Editorial: CYFD transparency too little and too late for far too many kids

Rep. Marian Matthews, D-Albuquerque, was asking the right question of Brian Blalock, secretary of New Mexico’s Children, Youth and Families Department.

Referring to the death of 4-year-old James Dunklee Cruz of Albuquerque, allegedly beaten to death by a friend of his mother despite repeated referrals and warning signs to CYFD he shouldn’t be in his mother’s care, Matthews wanted to know: “How does that happen?”

Blalock, predictably, said he couldn’t answer because to do so would be contrary to confidentiality laws to speak about a specific case. But since James was killed and his estate and child advocates have filed a lawsuit against the state, here is the next question: Who are these confidentiality laws protecting?

There was one positive takeaway from the five-hour legislative hearing by the House Health and Human Services Committee. Blalock, a lawyer who has led CYFD since he was brought here by Gov. Michelle Lujan Grisham when she took office in January 2019, said the agency is working on a new transparency policy that will allow it to be more forthcoming with the public while maintaining compliance with confidentiality laws.

“Under New Mexico state law,” he said, “we could be doing a much better job of being transparent when child abuse fatalities occur.”

While Blalock is to be commended for working on a transparency policy, this begs the question as to why the agency has stonewalled on these cases when even the head of the agency admits state law allows more disclosure.

Meanwhile, controversy continues to swirl around the agency.

Fired whistleblowers have filed complaints with the attorney general and state auditor alleging impropriety in a sole-source software system acquisition – an allegation rejected by the agency, which says the whistleblowers have no credibility.

And three civil actions have been filed in a case in which CYFD returned children to the custody of parents in Hobbs. They had been removed from parental custody after police were called to a Walmart parking lot where the couple panhandled in 90-degree weather with their four young children. Three appeared dirty, red in the face from the heat and wore no shoes. The baby had severe diaper rash and sat wrapped in a blanket in a car seat. Criminal child abuse charges were filed against the parents, and the children were placed in foster care in 2019. CYFD returned them to the parents on a trial basis, and within weeks the parents had skipped town with them. The baby ultimately was “dumped” at a North Carolina hospital after suffering a brain injury that left her permanently blind.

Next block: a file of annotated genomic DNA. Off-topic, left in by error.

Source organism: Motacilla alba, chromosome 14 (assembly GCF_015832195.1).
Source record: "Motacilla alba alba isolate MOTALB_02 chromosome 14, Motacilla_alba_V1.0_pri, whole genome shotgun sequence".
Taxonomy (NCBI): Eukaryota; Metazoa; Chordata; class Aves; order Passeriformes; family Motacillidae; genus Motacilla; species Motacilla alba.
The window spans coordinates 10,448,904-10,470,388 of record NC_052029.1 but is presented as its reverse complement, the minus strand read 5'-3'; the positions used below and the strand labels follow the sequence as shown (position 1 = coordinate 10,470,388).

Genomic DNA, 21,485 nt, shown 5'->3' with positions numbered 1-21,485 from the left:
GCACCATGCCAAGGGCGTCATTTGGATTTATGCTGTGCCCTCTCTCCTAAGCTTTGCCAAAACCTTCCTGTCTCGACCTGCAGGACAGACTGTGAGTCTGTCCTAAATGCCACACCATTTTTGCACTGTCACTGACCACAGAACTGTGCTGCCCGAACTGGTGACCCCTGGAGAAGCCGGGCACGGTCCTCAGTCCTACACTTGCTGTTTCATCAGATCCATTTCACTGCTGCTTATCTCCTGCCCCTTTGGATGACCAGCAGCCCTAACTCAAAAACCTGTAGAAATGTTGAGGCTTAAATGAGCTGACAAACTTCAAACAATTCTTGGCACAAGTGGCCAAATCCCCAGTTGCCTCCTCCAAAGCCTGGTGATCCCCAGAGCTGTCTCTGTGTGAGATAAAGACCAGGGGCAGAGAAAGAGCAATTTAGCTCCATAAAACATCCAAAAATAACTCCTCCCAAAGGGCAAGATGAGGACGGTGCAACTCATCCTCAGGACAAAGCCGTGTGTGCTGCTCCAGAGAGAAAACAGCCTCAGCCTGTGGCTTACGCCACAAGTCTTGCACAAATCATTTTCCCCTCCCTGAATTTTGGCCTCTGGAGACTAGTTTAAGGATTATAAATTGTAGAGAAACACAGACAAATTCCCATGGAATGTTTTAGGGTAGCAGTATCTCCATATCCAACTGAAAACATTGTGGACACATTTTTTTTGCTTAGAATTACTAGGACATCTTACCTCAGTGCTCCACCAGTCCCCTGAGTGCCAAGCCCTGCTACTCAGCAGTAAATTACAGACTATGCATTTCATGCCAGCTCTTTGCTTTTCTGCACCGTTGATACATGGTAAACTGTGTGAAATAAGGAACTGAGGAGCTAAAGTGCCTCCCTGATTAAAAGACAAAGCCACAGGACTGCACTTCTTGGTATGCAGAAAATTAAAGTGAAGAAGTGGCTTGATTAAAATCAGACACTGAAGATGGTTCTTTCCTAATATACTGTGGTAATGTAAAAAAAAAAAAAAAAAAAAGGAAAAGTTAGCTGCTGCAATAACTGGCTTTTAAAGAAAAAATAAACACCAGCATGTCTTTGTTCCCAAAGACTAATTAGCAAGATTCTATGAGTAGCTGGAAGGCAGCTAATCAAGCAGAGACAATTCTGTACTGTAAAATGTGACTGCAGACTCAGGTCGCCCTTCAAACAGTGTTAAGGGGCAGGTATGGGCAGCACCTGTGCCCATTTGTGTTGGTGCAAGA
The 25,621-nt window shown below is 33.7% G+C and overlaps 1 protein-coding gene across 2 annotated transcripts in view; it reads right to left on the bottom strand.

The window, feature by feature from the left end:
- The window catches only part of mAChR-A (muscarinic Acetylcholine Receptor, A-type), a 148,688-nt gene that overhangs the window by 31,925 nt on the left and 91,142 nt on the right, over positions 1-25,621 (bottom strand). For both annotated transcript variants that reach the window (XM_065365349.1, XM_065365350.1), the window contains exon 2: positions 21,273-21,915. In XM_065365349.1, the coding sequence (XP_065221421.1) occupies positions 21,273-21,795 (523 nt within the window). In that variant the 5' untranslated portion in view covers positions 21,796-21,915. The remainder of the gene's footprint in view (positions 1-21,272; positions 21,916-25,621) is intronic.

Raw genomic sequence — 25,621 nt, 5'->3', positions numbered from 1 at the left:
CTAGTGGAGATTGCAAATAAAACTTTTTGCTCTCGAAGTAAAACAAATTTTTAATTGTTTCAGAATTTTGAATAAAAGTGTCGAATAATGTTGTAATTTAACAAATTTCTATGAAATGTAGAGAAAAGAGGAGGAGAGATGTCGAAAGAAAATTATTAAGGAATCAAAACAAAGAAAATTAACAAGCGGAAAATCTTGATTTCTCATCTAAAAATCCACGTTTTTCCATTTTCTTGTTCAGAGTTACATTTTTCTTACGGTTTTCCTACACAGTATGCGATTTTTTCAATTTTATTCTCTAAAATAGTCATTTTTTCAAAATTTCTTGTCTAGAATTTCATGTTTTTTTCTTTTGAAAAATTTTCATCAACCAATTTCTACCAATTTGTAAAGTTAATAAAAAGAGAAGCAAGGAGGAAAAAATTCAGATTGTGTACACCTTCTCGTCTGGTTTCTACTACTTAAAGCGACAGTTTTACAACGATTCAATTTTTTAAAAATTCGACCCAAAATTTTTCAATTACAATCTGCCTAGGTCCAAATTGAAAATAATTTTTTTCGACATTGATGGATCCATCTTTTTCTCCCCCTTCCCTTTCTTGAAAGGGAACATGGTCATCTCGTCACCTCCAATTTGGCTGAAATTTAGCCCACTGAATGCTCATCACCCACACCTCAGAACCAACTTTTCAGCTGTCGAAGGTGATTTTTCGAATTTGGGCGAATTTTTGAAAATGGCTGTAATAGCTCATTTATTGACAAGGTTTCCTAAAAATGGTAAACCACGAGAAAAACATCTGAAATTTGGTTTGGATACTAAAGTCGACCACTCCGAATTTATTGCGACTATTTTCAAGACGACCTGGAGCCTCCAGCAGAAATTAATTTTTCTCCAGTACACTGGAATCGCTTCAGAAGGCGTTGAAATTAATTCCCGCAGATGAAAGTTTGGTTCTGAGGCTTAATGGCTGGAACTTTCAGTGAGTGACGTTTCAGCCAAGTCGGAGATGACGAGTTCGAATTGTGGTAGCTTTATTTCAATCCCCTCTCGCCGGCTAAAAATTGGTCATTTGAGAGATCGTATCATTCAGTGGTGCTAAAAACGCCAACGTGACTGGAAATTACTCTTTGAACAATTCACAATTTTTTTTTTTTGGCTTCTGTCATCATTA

The complaints against CYFD in that case were brought by two whistleblower caseworkers, two guardians ad litem, both attorneys representing the children and a former foster mother who filed a counterclaim against CYFD after her foster parent license was revoked over postings she made on social media expressing concern for the children.

As for transparency, here’s an except from a court document filed in the caseworker whistleblower case. “CYFD’s efforts to conceal its misconduct went into overdrive in November of this year when the youngest of the children was abandoned by her mother at a hospital. … Those efforts have included lying to the press and ordering its employees to stonewall the Fifth Judicial District Attorney’s investigation.”

Yes, Blalock’s commitment to a new transparency policy is welcome. So are the questions from Rep. Matthews.

“CYFD’s job is to keep children safe, so if they can’t figure out a way to prevent these mistakes that are sometimes fatal, they need to revamp their system,” said Albuquerque attorney Sara Crecca, who filed the wrongful death lawsuit in the Dunklee Cruz case. “That’s their single job.”

And without answers to questions like the ones posed by Matthews, New Mexicans have no way of knowing how well the agency is doing with this difficult task. That’s important, because it’s the children who pay for the mistakes. Sometimes with their lives.

This editorial first appeared in the Albuquerque Journal. It was written by members of the editorial board and is unsigned as it represents the opinion of the newspaper rather than the writers.

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